Top 10 Films of 2016: KEN BAKELY

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Rounding out our written year-end lists is our newest team member Ken’s top ten films of the year, along with some under-appreciated and hidden gems from the year.

DISCLAIMER: It should be noted that I have not yet had the time to catch up on many of the year’s acclaimed releases, so this list could be considered very much in-progress; a snapshot of where I am at the end of December. 

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1. La La Land This movie is great. You’ve heard how great it is. Everyone has said how great it is. I’m just one more voice.

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2. The Witch – A movie which achieves maximal suspense by expertly harnessing the potential of the unspoken and unseen. It slowly draws you into its ensnaring traps, and then keeps pulling and prodding until an unexpectedly explosive finale.

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3. Mountains May Depart – A powerful mediation on the passage of time and its effects on both global and personal scales.

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4. Take Me to the River – One of the year’s best directorial debuts, a minimalist exercise in suspense which builds tension with overwhelming efficiency. 

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5. Weiner –  This is the kind of movie that is ideal for the documentary skeptic, showing that real life truly is stranger than fiction, and just as engaging to watch as well.

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6. Sully –  A well-mounted examination of how instantaneous public attention and extensive scrutiny can affect a person, chaired by a fully devoted performance from Tom Hanks

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7. 13th Lyrical, well-researched, and utterly compelling. A comprehensive look at how the problems and struggles of the past are less often eliminated and more often disguised and re-birthed.

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8. Divines – This story of youth in Paris’ working-class, minority circles is directed with a crisp fierceness, written with a thorough ambition, and acted with confident vigor.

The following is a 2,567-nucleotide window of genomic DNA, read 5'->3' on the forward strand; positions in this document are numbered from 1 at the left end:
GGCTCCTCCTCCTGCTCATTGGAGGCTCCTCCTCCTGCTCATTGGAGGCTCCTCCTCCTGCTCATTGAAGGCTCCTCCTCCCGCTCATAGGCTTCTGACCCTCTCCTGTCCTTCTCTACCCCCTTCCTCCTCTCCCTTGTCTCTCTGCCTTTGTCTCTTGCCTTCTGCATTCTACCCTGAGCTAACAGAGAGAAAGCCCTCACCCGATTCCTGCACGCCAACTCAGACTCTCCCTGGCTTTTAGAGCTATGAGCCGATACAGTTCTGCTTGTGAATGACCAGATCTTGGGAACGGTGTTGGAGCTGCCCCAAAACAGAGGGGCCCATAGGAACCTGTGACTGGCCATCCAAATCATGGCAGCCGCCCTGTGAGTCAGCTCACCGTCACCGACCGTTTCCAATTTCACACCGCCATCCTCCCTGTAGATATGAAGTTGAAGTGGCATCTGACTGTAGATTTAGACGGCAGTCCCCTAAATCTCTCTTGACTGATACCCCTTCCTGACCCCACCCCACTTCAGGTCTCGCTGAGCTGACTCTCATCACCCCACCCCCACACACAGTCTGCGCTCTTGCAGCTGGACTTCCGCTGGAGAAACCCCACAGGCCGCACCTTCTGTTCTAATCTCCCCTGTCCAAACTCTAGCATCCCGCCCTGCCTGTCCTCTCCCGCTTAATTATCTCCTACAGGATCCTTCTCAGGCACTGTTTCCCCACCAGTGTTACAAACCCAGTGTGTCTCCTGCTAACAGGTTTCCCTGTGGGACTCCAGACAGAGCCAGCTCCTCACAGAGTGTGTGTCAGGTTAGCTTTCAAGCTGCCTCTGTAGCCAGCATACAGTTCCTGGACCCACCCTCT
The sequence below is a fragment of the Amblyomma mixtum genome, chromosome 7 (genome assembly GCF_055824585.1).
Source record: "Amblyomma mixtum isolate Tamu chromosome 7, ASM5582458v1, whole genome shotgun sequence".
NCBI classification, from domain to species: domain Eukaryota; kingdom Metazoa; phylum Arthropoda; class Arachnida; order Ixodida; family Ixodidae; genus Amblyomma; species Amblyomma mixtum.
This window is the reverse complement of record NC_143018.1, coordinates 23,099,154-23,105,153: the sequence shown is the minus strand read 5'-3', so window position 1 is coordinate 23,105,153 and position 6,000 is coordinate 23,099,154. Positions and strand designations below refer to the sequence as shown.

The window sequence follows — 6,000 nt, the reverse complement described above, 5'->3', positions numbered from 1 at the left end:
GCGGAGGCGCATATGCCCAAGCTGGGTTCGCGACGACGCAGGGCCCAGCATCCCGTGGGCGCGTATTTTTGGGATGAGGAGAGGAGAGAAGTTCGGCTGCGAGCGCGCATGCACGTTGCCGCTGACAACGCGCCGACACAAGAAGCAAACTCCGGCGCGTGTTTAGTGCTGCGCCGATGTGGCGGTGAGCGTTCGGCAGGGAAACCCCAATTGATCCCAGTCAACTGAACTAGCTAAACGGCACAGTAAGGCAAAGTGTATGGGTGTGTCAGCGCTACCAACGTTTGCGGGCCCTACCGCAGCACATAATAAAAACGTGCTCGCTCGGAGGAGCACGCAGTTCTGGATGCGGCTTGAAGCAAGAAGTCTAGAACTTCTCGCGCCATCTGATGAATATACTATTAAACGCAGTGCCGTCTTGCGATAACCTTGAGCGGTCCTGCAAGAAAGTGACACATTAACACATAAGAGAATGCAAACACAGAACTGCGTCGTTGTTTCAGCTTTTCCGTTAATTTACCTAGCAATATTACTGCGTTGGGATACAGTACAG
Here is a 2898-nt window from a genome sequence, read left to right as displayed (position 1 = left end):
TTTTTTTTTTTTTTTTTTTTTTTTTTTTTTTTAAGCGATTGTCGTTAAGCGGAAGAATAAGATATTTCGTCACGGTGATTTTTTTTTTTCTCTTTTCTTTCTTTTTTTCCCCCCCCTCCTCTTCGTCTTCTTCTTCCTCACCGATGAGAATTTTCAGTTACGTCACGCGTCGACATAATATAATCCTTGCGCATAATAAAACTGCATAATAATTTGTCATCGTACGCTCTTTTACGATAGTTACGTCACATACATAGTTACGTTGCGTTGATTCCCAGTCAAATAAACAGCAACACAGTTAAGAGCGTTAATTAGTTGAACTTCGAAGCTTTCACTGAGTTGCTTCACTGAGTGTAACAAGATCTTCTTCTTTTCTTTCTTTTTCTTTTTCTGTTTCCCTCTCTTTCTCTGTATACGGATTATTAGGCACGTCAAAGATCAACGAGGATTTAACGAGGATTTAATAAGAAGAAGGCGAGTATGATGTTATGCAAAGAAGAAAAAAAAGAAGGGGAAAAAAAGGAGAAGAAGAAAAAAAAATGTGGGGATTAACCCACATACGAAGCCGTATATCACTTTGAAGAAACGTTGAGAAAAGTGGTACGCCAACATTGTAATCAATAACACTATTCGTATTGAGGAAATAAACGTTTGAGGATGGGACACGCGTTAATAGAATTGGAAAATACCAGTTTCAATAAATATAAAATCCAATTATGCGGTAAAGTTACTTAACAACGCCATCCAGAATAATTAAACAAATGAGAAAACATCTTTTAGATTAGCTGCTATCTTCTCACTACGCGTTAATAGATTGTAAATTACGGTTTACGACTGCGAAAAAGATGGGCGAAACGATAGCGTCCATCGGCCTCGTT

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9. Sing Street John Carney gets a lot of flack for the rustic emotional beats of his films, but he more than makes up for any shortcomings in his style with genuinely engaging stories told with a flurry of awe-inspiring sequences. Sing Street is no exception to this rule.

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10. Southside with You – This dramatization of the first date of the future president and first lady is undoubtedly charming, but there’s a meaningful undercurrent of race, class, and society, manifest in both lengthy dialogue exchanges and subtle nonverbal interactions, that makes it much more than just a bit of cute speculation.

Now, here are a few movies from last year that struck me as particularly worth mentioning. I didn’t like them quite enough for inclusion on my top ten list, but they each carry their own pleasures and successes, and it’s a shame that they’ve been seemingly ignored. As of this writing, all of these titles are available for streaming on Netflix in the United States. They are listed here in alphabetical order.

Blue Jay Mark Duplass and Sarah Paulson star as two middle-aged people who reflect upon their teenage romance upon reuniting in their hometown. At first, it’s fun to wander down memory lane, but some old skeletons in the closet soon find their way out. Blue Jay is a simple, short drama, but explores its characters with a consistently engaging fervor.

Cemetery of Splendour – A small hospital in rural Thailand has seen an influx of patients, in the form of soldiers with an odd sleeping disorder. Writer/director Apichatpong Weerasethakul uses this setup to explore a highly experimental style, and while his brand of slow minimalism can be off-putting at times, there are some legitimately fascinating perspectives to be seen here, as he increasingly blurs the line between reality and fantasy.

Henry Gamble’s Birthday Party – Writer/director Stephen Cone’s work has often focused on adolescence in religious-conservative environments, and Henry Gamble’s Birthday Party is no exception. A closeted teenage boy, the son of a preacher, celebrates his seventeenth birthday party with friends and family, as the ideas of the past collide with ruminations on the future. There’s never an apocalyptic clash, of course, but Cone gradually ratchets up the tension throughout the runtime, and through the eyes of his main character, shows the difficulties of reconciling those fronts.

My Golden Days – A young man comes of age in western Europe during the dying days of the Cold War. The plot is simple, but co-wrietr/director Arnaud Desplechin crafts a complex character portrait, showing his protagonist maturing during a time of tumultuous world change. Much like in history, seemingly minor events and behaviors of years past become fundamental aspects of a current identity, and there’s much to be seen from this vantage point, gazing into a life of good and bad possibilities. 

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